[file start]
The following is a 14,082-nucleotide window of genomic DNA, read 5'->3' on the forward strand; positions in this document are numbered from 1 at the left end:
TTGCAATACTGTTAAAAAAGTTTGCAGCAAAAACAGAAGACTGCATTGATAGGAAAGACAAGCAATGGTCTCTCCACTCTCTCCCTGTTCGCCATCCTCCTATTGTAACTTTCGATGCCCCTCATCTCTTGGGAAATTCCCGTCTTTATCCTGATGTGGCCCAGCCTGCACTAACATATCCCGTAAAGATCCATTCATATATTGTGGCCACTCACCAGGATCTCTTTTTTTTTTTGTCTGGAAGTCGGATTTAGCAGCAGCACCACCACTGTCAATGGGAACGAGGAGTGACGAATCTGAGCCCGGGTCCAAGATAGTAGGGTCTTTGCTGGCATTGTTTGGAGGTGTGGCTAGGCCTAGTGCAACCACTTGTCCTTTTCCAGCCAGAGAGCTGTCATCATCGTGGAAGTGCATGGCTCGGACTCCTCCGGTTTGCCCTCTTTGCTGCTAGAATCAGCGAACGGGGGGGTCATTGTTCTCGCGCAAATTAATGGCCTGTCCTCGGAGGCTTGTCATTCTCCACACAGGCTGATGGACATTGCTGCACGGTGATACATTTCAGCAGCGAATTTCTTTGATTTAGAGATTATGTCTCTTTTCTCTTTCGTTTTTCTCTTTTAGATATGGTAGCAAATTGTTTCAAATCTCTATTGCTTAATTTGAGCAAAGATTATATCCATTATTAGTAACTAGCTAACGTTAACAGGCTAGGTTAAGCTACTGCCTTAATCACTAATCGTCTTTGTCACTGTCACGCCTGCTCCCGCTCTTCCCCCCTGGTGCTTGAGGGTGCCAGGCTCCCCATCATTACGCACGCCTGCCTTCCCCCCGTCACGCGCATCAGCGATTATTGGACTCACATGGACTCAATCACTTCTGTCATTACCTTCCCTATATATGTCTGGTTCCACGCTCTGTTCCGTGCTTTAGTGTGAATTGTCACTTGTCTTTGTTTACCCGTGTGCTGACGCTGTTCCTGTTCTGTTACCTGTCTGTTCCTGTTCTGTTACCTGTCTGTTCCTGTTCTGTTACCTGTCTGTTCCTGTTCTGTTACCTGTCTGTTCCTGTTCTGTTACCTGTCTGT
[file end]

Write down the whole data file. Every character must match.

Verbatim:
The following is a 14,082-nucleotide window of genomic DNA, read 5'->3' on the forward strand; positions in this document are numbered from 1 at the left end:
TTGCAATACTGTTAAAAAAGTTTGCAGCAAAAACAGAAGACTGCATTGATAGGAAAGACAAGCAATGGTCTCTCCACTCTCTCCCTGTTCGCCATCCTCCTATTGTAACTTTCGATGCCCCTCATCTCTTGGGAAATTCCCGTCTTTATCCTGATGTGGCCCAGCCTGCACTAACATATCCCGTAAAGATCCATTCATATATTGTGGCCACTCACCAGGATCTCTTTTTTTTTTTGTCTGGAAGTCGGATTTAGCAGCAGCACCACCACTGTCAATGGGAACGAGGAGTGACGAATCTGAGCCCGGGTCCAAGATAGTAGGGTCTTTGCTGGCATTGTTTGGAGGTGTGGCTAGGCCTAGTGCAACCACTTGTCCTTTTCCAGCCAGAGAGCTGTCATCATCGTGGAAGTGCATGGCTCGGACTCCTCCGGTTTGCCCTCTTTGCTGCTAGAATCAGCGAACGGGGGGGTCATTGTTCTCGCGCAAATTAATGGCCTGTCCTCGGAGGCTTGTCATTCTCCACACAGGCTGATGGACATTGCTGCACGGTGATACATTTCAGCAGCGAATTTCTTTGATTTAGAGATTATGTCTCTTTTCTCTTTCGTTTTTCTCTTTTAGATATGGTAGCAAATTGTTTCAAATCTCTATTGCTTAATTTGAGCAAAGATTATATCCATTATTAGTAACTAGCTAACGTTAACAGGCTAGGTTAAGCTACTGCCTTAATCACTAATCGTCTTTGTCACTGTCACGCCTGCTCCCGCTCTTCCCCCCTGGTGCTTGAGGGTGCCAGGCTCCCCATCATTACGCACGCCTGCCTTCCCCCCGTCACGCGCATCAGCGATTATTGGACTCACATGGACTCAATCACTTCTGTCATTACCTTCCCTATATATGTCTGGTTCCACGCTCTGTTCCGTGCTTTAGTGTGAATTGTCACTTGTCTTTGTTTACCCGTGTGCTGACGCTGTTCCTGTTCTGTTACCTGTCTGTTCCTGTTCTGTTACCTGTCTGTTCCTGTTCTGTTACCTGTCTGTTCCTGTTCTGTTACCTGTCTGTTCCTGTTCTGTTACCTGTCTGT